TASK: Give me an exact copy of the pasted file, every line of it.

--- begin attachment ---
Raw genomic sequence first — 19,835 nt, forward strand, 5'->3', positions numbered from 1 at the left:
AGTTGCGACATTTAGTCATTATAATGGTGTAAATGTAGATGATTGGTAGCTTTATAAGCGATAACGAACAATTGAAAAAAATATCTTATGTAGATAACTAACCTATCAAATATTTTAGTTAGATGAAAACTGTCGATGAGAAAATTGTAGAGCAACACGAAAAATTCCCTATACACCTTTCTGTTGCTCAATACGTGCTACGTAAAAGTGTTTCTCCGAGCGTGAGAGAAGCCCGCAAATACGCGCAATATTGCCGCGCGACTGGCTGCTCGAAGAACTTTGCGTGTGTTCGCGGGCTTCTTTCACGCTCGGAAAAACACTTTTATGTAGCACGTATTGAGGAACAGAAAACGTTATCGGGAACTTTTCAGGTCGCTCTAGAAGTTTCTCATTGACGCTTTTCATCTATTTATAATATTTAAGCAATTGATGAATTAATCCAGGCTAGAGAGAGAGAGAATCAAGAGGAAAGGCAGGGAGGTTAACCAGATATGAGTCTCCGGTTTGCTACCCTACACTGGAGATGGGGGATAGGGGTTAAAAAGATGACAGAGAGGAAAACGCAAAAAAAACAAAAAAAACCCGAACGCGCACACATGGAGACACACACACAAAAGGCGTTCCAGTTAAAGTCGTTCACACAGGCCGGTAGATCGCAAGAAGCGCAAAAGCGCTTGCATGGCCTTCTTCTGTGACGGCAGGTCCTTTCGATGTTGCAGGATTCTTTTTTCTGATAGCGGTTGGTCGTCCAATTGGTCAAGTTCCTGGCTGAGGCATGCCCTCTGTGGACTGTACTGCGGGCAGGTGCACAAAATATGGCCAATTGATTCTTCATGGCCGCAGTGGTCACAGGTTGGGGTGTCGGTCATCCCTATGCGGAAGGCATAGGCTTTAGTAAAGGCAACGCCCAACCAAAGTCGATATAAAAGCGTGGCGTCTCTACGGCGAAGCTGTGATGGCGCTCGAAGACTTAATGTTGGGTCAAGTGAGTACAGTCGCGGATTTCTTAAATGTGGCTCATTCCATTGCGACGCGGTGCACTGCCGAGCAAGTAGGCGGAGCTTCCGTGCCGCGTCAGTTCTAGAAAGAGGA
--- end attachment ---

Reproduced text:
Raw genomic sequence first — 19,835 nt, forward strand, 5'->3', positions numbered from 1 at the left:
AGTTGCGACATTTAGTCATTATAATGGTGTAAATGTAGATGATTGGTAGCTTTATAAGCGATAACGAACAATTGAAAAAAATATCTTATGTAGATAACTAACCTATCAAATATTTTAGTTAGATGAAAACTGTCGATGAGAAAATTGTAGAGCAACACGAAAAATTCCCTATACACCTTTCTGTTGCTCAATACGTGCTACGTAAAAGTGTTTCTCCGAGCGTGAGAGAAGCCCGCAAATACGCGCAATATTGCCGCGCGACTGGCTGCTCGAAGAACTTTGCGTGTGTTCGCGGGCTTCTTTCACGCTCGGAAAAACACTTTTATGTAGCACGTATTGAGGAACAGAAAACGTTATCGGGAACTTTTCAGGTCGCTCTAGAAGTTTCTCATTGACGCTTTTCATCTATTTATAATATTTAAGCAATTGATGAATTAATCCAGGCTAGAGAGAGAGAGAATCAAGAGGAAAGGCAGGGAGGTTAACCAGATATGAGTCTCCGGTTTGCTACCCTACACTGGAGATGGGGGATAGGGGTTAAAAAGATGACAGAGAGGAAAACGCAAAAAAAACAAAAAAAACCCGAACGCGCACACATGGAGACACACACACAAAAGGCGTTCCAGTTAAAGTCGTTCACACAGGCCGGTAGATCGCAAGAAGCGCAAAAGCGCTTGCATGGCCTTCTTCTGTGACGGCAGGTCCTTTCGATGTTGCAGGATTCTTTTTTCTGATAGCGGTTGGTCGTCCAATTGGTCAAGTTCCTGGCTGAGGCATGCCCTCTGTGGACTGTACTGCGGGCAGGTGCACAAAATATGGCCAATTGATTCTTCATGGCCGCAGTGGTCACAGGTTGGGGTGTCGGTCATCCCTATGCGGAAGGCATAGGCTTTAGTAAAGGCAACGCCCAACCAAAGTCGATATAAAAGCGTGGCGTCTCTACGGCGAAGCTGTGATGGCGCTCGAAGACTTAATGTTGGGTCAAGTGAGTACAGTCGCGGATTTCTTAAATGTGGCTCATTCCATTGCGACGCGGTGCACTGCCGAGCAAGTAGGCGGAGCTTCCGTGCCGCGTCAGTTCTAGAAAGAGGA